This one’s controversial.

It could mean that if you go to dinner withyour friends, but you don’t order anything, you shouldn’t have to chip in when the billcomes.

Which seems fair, in that case.

But it could also mean that if somebody can’tcontribute to the work force, they shouldn’t receive any compensation.

The thing is, there are good reasons why somebodymight not be able to contribute: maybe they’re on maternity leave.

Or they got in an accident.

Or they have some kind of a disability.

In situations like that, the coalition mightwant to pay something out to them in spite of them not being able to contribute.

The fourth axiom says that if a game has multipleparts, cost or payment should be decomposed across those parts.

This just means that, for example, if youdid a lot of work for the group on Monday, but you slacked off on Tuesday, your rewardson each day should be different.

Or if you ordered a salad one night, but asteak dinner the next, you probably should pay more on the second night.

In other words, it’s not always fair touse the same solution every time.

The numbers should be reviewed regularly, so that the coalition can make adjustments.

If you find a way of dividing up costs ordivvying up payment to all of the players that satisfies all of those axioms, that’sthe Shapley value.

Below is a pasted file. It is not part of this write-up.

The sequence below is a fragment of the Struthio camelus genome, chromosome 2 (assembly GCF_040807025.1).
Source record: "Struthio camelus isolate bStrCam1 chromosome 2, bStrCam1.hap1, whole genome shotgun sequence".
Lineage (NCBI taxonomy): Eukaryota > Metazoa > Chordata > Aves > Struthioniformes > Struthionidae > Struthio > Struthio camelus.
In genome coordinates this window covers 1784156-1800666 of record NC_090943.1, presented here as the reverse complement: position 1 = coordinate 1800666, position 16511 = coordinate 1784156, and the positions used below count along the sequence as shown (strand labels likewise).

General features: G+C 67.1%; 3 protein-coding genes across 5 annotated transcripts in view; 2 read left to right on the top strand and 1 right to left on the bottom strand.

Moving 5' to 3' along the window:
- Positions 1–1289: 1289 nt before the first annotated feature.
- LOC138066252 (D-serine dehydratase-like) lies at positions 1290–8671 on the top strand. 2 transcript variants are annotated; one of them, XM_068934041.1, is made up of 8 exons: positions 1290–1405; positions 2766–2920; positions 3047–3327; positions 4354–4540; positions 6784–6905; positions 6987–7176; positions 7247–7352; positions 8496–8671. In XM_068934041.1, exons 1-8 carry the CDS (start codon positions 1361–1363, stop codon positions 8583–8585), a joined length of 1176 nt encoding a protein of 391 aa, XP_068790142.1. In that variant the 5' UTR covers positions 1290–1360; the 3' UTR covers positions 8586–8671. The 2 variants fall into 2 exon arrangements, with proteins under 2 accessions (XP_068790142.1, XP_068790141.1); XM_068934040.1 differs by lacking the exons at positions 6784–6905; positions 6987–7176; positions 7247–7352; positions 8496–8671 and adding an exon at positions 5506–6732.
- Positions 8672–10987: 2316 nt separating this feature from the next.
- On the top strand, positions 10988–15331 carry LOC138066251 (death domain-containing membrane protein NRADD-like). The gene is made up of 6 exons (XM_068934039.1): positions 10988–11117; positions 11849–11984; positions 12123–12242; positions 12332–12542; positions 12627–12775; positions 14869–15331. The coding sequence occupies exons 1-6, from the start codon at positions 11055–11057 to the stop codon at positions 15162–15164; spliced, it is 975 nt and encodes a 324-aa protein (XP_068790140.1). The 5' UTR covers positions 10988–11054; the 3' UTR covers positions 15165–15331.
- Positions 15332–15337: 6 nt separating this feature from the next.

The Shapley value can be expressed mathematicallylike this: Which, yeah, is kind of complicated.

But we can break down the concepts into somethingless … mathy.

Let’s go back to looking at cookies.

You’re baking cookies, and your friend isbaking cookies.

In an hour, you can bake ten cookies whenyou’re working alone.

Your friend though, is like, a cookie wizard, and in the same hour, working alone, he can bake twenty cookies.

When you decide to team up.

When you work together, you streamline yourprocess.

One person can mix up all the batter at onceor whatever, which saves you a lot of time.

So after an hour, you have forty cookies.

But if you’d each been working alone, you’donly have made 30 cookies in the same hour.

Then you sell each of those cookies for adollar.

Now you’ve got forty dollars.

How do you divide up the loot? The Shapley value equation tells you to thinkabout it like this: If you take the fact that you can make tencookies an hour, and subtract them from the total, that gives your friend credit for theother thirty cookies.